No points, no discounts, no transactions. Perhaps even a price premium. That is real loyalty.
The question, therefore, is how is it done? We can deconstruct the experience delivery into several elements.
One of the notable trends over the past decade is the centralization of operations as part of the wider strategic initiatives and programing. This has led to a further codification of operations, with pros and cons. However, efforts have been made to create efficiencies in operations that lead to a more fluid and consistent customer experience.
Many resorts now offer alternatives to the long check-in-and-out lines, with improved mobile and digital elements. For some customers this is an anathema to the hospitality experience, but for others
– especially business and frequent travelers
– this is a welcome use of technology.
The ability to capture customer data has allowed operators to understand the customer and invest in functional elements that meet customer needs, whether this is a choice of restaurants, bars, slot games or room amenities. Across all aspects of the business, a positive outcome of analytics has been to eliminate risk and improve functionality of the experience.
However, that experience is difficult to communicate, hence the use of selected brands and endorsements to align with the targeted customer profile.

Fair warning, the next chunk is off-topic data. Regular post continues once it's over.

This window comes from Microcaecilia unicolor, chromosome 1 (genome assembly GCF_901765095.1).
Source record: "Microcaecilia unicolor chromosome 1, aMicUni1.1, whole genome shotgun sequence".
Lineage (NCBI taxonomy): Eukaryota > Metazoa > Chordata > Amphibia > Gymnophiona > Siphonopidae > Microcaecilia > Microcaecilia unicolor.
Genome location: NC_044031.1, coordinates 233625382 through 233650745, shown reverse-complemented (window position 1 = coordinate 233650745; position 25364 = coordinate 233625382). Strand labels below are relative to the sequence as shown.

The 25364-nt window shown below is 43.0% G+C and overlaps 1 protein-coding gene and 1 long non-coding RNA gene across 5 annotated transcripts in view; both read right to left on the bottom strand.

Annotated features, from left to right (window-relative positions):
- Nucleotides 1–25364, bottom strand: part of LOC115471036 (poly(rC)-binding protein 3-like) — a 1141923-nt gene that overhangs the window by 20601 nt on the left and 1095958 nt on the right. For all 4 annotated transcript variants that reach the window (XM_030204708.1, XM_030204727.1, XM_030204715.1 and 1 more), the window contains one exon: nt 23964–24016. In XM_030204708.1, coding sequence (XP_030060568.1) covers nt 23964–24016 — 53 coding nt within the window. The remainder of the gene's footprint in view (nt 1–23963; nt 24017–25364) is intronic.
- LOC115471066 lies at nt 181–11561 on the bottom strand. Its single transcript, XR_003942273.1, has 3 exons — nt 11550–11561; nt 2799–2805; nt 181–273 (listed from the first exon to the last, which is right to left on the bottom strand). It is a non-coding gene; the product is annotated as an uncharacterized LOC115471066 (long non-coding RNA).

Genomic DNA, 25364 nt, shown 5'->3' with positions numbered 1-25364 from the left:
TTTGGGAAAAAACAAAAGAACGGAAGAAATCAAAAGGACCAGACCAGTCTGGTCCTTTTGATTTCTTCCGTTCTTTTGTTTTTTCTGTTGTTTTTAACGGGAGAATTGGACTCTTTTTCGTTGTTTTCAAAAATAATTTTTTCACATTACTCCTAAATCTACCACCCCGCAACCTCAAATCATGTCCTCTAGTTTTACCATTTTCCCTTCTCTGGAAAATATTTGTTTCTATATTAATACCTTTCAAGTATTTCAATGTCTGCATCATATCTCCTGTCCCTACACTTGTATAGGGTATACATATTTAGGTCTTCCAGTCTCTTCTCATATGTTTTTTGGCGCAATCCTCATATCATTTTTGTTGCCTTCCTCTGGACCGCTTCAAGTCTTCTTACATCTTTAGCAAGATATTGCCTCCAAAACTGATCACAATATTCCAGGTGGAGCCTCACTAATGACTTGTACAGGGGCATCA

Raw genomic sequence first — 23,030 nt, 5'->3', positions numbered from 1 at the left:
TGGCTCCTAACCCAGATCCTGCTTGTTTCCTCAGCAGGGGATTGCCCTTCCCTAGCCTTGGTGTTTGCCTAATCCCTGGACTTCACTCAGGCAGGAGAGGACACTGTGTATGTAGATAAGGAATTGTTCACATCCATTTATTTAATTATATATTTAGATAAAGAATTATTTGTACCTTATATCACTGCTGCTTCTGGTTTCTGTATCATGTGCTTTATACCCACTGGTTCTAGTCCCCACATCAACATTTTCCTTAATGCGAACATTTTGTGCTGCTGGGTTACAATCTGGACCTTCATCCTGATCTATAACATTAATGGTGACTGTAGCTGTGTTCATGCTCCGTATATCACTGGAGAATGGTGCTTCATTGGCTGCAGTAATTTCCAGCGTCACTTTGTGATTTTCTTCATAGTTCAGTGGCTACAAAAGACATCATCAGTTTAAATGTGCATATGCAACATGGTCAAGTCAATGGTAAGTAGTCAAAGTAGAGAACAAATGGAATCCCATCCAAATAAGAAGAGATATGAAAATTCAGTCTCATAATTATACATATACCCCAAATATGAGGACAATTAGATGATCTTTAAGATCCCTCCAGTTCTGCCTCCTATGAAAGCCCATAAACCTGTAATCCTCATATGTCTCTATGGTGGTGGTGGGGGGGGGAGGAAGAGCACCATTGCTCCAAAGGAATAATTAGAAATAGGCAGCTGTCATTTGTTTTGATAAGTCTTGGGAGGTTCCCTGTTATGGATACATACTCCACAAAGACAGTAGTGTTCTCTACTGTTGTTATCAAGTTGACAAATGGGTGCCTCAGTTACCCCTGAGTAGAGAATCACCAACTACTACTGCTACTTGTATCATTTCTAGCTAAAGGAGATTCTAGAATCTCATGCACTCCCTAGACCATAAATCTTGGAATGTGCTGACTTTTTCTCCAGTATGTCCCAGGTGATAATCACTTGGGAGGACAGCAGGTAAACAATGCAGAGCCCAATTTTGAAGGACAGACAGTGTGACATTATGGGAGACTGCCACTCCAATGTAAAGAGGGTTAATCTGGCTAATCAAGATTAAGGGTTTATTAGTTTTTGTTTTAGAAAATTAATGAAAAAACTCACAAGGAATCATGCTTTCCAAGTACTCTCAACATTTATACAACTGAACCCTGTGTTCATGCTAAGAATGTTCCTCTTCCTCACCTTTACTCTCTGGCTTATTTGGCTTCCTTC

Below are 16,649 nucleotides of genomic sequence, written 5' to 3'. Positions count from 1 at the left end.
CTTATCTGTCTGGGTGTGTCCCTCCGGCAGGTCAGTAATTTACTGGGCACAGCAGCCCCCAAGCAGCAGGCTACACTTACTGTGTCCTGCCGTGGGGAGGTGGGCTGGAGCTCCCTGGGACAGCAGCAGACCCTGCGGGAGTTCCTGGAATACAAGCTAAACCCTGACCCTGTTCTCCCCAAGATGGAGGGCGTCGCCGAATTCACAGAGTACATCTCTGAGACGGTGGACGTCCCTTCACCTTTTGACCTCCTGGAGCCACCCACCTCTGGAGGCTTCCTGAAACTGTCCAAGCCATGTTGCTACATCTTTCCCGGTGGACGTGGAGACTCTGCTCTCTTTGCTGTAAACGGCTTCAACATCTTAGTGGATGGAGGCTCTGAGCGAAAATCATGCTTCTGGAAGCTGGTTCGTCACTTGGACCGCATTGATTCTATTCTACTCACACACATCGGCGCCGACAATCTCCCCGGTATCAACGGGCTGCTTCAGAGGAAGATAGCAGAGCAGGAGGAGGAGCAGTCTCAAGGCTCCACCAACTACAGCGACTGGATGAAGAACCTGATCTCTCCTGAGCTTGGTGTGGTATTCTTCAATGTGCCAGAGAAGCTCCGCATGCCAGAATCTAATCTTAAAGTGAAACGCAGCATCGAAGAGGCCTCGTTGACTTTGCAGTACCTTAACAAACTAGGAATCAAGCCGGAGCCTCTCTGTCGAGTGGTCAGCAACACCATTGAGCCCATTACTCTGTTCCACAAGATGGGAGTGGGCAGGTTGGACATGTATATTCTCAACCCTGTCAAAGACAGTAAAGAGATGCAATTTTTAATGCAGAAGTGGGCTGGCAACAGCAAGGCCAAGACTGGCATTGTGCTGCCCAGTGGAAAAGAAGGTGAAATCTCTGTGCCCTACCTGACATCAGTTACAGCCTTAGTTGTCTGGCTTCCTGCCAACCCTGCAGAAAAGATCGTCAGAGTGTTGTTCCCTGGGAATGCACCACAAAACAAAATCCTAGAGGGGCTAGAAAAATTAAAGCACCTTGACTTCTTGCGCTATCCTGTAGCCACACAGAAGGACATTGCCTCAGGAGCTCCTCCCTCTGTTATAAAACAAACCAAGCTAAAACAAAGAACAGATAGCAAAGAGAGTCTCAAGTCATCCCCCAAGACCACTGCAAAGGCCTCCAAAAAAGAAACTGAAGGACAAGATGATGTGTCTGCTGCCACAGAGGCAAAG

The business problem is condensed into an 8-ounce fillet by longtime observer John Curtas, in his “High Stakes in Vegas” commentary on steakhouses.
An example in the variance of management decision-making can be seen by those operating 55-year old Caesars Palace and the newest Strip addition, Resorts World.
Caesars, with more than 20 years of detailed data analytics into customer behavior, insights and knowledge, identified that established New York brand “Peter Luger Steakhouse” would best align with its customers. Resorts World, making early steps with a new property, with a nascent understanding of who its customer is, selected newly formed operator Carver Road Hospitality to open Carversteak, its first restaurant. Undoubtedly, both are formidable additions to the culinary landscape, with different customers in mind.
Further accepting Curtis’ observations that neither the product (nor even the experience) is significantly differentiated, it falls to the brand, design and aesthetic to make the difference.
Considering that each of these restaurants is a multi-million-dollar investment, each has a dual role; to be profitable and to act as a marketing tool to bring people to the property. Each has a different customer seeking a certain experience, if not a different product.
And that is what the past 10 years tells us in a couple of steakhouses; the transactional loyalty battle is over. Players clubs, although important, are no longer a driver of competitive advantage, but remain a valuable tool in management decision-making. It falls on how skilled management is in using this data that will drive competitive advantage.
The critical observation is: in order to drive competitive advantage through loyalty, resorts need to know who their customer is, identify what their needs are and meet those needs better than their competitors.
This research highlights the successes of the past decade, but within, there also contains a warning. Several casino resorts that featured in the 2011 research are no longer in existence in 2021. Several more will not make it to 2031, unless they reassess the strategic element of their business.